Newsom considers stay-home order for California counties


Governor Gavin Newsom said he was considering ordering California counties to stay home in an effort to contain an explosion of coronavirus cases that threatens to overwhelm hospitals by Christmas. | Rich Pedroncelli, Pool / AP

OAKLAND – Governor Gavin Newsom said Monday he was considering ordering California counties to stay home to curb an explosion of coronavirus cases that threatens to overwhelm hospitals by Christmas.

Newsom said it could impose the additional restrictions within the next few weeks. He suggested that the state could target the orders to areas where hospitals are most at risk of being overwhelmed by Covid-19 patients.

“We’re trying to be much more specific, surgical, and prescriptive when it comes to researching effectiveness and where the data is leading us to make these determinations sector by sector,” said Newsom.

The background: California has controlled the spread of Covid-19 better than most states – ranked 39th out of 50 per capita – but Newsom sounded the alarm on Monday about the unprecedented pace of the spread of new infections.

This weekend, the state moved six more counties to the most restrictive purple level in the state, which now affects 99 percent of residents.

California currently bans restaurants, gyms, and church services in 51 of 58 counties, among others. If Newsom introduced limits similar to those in spring, most outdoor business activities would be banned and people would have to stay at home except for essential services.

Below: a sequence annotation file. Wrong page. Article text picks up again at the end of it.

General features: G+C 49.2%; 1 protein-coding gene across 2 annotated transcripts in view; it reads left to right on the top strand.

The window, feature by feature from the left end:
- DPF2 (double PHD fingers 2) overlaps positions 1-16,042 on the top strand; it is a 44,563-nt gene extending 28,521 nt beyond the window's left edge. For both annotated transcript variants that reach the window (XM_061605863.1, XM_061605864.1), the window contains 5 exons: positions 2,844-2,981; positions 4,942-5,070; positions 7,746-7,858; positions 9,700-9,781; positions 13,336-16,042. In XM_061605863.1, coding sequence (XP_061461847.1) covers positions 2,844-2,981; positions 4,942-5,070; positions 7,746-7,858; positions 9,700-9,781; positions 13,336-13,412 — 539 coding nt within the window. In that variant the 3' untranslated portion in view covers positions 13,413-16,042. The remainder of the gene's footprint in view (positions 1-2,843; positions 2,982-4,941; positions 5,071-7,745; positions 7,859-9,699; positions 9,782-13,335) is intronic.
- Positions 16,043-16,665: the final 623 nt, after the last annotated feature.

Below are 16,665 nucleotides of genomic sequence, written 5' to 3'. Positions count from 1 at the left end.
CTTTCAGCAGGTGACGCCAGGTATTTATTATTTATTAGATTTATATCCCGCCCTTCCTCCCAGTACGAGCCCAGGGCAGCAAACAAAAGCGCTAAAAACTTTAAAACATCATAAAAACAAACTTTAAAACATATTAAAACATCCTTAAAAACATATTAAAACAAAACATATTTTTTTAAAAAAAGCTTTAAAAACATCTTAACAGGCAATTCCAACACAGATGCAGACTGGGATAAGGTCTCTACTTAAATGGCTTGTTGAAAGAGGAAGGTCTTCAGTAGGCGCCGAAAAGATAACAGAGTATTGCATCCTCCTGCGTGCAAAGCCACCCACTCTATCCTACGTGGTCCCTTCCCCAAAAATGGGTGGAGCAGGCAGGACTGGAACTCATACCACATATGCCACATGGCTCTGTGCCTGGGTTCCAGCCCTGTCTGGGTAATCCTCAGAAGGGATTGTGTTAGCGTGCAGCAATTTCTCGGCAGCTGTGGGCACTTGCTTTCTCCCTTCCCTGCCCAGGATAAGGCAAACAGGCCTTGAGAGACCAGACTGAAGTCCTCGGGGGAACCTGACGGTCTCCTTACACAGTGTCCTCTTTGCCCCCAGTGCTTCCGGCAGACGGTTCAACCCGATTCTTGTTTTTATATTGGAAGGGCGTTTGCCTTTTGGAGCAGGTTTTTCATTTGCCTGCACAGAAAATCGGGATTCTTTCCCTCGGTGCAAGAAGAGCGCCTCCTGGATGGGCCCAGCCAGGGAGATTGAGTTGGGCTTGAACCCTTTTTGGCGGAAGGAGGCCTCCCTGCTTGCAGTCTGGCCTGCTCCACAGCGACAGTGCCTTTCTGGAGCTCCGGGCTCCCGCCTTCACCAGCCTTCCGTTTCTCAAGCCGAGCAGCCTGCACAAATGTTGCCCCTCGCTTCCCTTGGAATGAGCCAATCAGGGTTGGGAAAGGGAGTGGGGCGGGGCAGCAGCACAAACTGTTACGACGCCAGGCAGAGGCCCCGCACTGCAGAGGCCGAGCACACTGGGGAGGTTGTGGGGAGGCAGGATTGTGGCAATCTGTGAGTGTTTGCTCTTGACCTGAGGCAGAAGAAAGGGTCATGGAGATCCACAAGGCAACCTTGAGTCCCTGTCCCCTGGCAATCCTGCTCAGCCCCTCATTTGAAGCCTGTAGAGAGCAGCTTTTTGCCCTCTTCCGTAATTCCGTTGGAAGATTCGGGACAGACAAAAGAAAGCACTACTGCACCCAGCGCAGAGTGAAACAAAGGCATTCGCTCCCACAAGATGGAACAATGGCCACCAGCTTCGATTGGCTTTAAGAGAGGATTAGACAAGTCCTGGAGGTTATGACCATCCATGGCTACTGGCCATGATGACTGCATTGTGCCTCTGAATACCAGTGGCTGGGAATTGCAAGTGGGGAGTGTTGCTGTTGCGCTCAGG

Los Angeles County already issued a home stay order this week.

The data: California’s 7-day average of new daily cases has hit 14,600 – more than the peak of the summer surge. Newsom emphasized the potential strain on hospitals across the state and that additional restrictions may be needed to ensure enough beds are available.

State health officials predict that hospital stays could double or triple in just one month without additional intervention or behavior, and intensive care units could exceed capacity. Nationwide, the ICU approvals could reach 112 percent of capacity by December 24th.

“What we are currently concerned about is the intensive care units specifically,” said Mark Ghaly, secretary for the Agency for Health and Human Services, citing the capacity of the intensive care unit as the “main trigger” for further restrictions and an order to stay at home.

About 12 percent of all Covid-19 cases require hospitalization, and about 10 to 30 percent of those hospitalizations are admitted to the intensive care unit.

“That is the state of the country in relation to the red flags that fly. No yellow flags, ”Newsom said.

About vaccines: Newsom stated that California is expected to receive 327,000 doses of the vaccine in mid-December, with the second doses expected to follow within another three weeks.

With this initial tranche nowhere near enough to cover enough health care workers at the top of the queue, the group that is developing the guidelines for the equitable distribution of the virus is expected to release its report this week for the first phase of distribution .

The outlook: Newsom and Ghaly said they are in constant contact with health officials and expect to make the decision on additional restrictions in the coming days. Ghaly suggested that the state could limit length of stay based on the conditions they see on the ground.

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